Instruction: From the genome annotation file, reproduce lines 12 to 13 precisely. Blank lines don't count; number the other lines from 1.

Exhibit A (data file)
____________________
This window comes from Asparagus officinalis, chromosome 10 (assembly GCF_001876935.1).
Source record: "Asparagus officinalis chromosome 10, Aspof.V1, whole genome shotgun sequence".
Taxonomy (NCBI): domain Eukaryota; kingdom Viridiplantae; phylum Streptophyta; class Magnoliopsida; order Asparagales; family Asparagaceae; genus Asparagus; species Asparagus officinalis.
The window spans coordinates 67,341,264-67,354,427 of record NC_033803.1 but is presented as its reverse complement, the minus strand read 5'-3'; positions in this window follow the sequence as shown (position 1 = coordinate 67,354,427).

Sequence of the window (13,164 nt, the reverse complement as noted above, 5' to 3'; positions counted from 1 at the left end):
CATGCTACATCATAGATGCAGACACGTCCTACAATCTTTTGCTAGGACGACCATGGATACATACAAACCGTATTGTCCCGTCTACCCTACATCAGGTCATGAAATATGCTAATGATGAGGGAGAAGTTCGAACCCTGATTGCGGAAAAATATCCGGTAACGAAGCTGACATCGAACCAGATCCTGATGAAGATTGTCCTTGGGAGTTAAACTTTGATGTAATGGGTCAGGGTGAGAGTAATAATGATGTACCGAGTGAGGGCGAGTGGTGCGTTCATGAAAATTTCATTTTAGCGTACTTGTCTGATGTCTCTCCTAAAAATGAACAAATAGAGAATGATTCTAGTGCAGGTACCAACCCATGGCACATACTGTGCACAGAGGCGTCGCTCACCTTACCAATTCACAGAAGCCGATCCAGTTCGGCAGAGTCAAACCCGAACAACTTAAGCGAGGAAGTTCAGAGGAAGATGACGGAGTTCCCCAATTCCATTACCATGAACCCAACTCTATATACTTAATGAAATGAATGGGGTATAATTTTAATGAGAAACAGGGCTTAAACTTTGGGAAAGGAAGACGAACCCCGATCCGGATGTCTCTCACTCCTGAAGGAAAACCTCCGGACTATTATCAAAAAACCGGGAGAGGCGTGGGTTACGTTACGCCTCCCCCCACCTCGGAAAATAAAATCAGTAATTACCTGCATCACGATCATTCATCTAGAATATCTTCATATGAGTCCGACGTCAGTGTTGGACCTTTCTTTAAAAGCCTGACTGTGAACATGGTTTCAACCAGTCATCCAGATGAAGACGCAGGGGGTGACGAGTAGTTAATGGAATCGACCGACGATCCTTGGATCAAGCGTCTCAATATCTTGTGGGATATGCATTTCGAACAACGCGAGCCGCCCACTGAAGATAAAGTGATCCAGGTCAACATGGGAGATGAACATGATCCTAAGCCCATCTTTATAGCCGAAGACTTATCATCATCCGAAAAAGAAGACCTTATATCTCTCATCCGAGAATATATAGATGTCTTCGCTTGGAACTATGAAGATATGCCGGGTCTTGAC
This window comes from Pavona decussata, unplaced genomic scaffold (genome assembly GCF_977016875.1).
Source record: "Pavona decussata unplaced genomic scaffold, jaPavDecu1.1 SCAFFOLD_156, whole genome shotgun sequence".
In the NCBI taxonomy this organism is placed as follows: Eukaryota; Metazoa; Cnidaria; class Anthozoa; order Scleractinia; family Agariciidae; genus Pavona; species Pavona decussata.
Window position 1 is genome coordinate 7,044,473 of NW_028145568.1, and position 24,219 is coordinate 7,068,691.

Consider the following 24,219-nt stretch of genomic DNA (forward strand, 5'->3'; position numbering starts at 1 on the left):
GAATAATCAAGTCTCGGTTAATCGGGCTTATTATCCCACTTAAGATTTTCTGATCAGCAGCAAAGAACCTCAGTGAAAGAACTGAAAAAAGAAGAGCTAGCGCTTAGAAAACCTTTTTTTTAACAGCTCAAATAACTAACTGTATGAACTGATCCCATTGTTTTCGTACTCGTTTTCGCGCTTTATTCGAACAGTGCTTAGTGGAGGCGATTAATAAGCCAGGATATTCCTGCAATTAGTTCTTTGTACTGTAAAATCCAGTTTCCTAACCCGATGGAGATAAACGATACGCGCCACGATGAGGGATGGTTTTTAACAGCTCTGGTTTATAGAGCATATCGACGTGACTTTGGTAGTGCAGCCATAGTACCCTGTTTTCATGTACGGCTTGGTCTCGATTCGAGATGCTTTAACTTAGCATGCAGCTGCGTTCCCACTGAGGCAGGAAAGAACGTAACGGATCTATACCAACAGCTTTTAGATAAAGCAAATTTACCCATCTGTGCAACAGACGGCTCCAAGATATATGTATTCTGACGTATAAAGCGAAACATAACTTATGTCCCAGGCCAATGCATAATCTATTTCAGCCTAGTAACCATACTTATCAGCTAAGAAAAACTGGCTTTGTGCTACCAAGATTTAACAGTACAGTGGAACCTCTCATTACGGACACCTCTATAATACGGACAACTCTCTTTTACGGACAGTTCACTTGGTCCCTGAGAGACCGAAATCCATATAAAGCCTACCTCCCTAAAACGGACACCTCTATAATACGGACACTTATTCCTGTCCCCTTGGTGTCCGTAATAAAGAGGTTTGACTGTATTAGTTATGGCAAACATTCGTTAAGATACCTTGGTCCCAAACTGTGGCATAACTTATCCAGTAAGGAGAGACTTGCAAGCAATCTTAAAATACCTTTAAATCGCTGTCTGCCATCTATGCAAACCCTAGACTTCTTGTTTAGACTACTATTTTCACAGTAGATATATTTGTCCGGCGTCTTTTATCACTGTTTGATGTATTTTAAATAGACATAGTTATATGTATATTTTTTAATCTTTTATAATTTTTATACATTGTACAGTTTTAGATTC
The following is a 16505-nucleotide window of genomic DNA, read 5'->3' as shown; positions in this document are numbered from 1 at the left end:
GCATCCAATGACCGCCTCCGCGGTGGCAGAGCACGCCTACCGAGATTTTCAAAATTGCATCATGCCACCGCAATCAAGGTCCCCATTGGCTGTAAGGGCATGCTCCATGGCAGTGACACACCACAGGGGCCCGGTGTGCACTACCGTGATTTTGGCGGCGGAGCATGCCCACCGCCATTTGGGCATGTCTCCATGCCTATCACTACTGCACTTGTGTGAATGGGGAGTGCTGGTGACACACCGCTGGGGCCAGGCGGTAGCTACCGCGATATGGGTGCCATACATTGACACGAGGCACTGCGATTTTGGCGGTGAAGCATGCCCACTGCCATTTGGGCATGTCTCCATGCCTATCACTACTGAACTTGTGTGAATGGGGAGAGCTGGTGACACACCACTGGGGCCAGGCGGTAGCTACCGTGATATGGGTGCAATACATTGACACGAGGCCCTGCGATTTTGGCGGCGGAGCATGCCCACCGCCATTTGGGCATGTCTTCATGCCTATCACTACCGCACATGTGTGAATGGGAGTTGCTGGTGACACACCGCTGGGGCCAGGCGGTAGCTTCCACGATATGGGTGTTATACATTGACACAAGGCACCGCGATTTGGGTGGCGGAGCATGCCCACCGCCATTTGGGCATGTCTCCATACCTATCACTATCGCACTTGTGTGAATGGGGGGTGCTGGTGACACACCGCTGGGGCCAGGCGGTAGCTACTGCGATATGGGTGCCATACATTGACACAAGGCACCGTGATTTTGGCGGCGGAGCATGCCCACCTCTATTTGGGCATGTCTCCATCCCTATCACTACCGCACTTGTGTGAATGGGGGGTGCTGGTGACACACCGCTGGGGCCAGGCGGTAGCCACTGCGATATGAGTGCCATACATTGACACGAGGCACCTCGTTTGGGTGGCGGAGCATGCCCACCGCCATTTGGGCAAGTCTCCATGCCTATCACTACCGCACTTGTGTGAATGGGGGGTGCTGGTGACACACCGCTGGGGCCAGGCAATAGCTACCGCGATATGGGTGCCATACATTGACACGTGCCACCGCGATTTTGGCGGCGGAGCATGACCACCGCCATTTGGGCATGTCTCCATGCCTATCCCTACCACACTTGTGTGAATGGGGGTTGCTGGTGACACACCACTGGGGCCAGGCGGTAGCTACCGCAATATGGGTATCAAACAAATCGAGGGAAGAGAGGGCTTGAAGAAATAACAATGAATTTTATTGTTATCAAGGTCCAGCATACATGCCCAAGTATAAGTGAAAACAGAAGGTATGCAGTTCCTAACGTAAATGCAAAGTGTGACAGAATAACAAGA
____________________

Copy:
GAATAATCAAGTCTCGGTTAATCGGGCTTATTATCCCACTTAAGATTTTCTGATCAGCAGCAAAGAACCTCAGTGAAAGAACTGAAAAAAGAAGAGCTAGCGCTTAGAAAACCTTTTTTTTAACAGCTCAAATAACTAACTGTATGAACTGATCCCATTGTTTTCGTACTCGTTTTCGCGCTTTATTCGAACAGTGCTTAGTGGAGGCGATTAATAAGCCAGGATATTCCTGCAATTAGTTCTTTGTACTGTAAAATCCAGTTTCCTAACCCGATGGAGATAAACGATACGCGCCACGATGAGGGATGGTTTTTAACAGCTCTGGTTTATAGAGCATATCGACGTGACTTTGGTAGTGCAGCCATAGTACCCTGTTTTCATGTACGGCTTGGTCTCGATTCGAGATGCTTTAACTTAGCATGCAGCTGCGTTCCCACTGAGGCAGGAAAGAACGTAACGGATCTATACCAACAGCTTTTAGATAAAGCAAATTTACCCATCTGTGCAACAGACGGCTCCAAGATATATGTATTCTGACGTATAAAGCGAAACATAACTTATGTCCCAGGCCAATGCATAATCTATTTCAGCCTAGTAACCATACTTATCAGCTAAGAAAAACTGGCTTTGTGCTACCAAGATTTAACAGTACAGTGGAACCTCTCATTACGGACACCTCTATAATACGGACAACTCTCTTTTACGGACAGTTCACTTGGTCCCTGAGAGACCGAAATCCATATAAAGCCTACCTCCCTAAAACGGACACCTCTATAATACGGACACTTATTCCTGTCCCCTTGGTGTCCGTAATAAAGAGGTTTGACTGTATTAGTTATGGCAAACATTCGTTAAGATACCTTGGTCCCAAACTGTGGCATAACTTATCCAGTAAGGAGAGACTTGCAAGCAATCTTAAAATACCTTTAAATCGCTGTCTGCCATCTATGCAAACCCTAGACTTCTTGTTTAGACTACTATTTTCACAGTAGATATATTTGTCCGGCGTCTTTTATCACTGTTTGATGTATTTTAAATAGACATAGTTATATGTATATTTTTTAATCTTTTATAATTTTTATACATTGTACAGTTTTAGATTC
The following is a 16505-nucleotide window of genomic DNA, read 5'->3' as shown; positions in this document are numbered from 1 at the left end: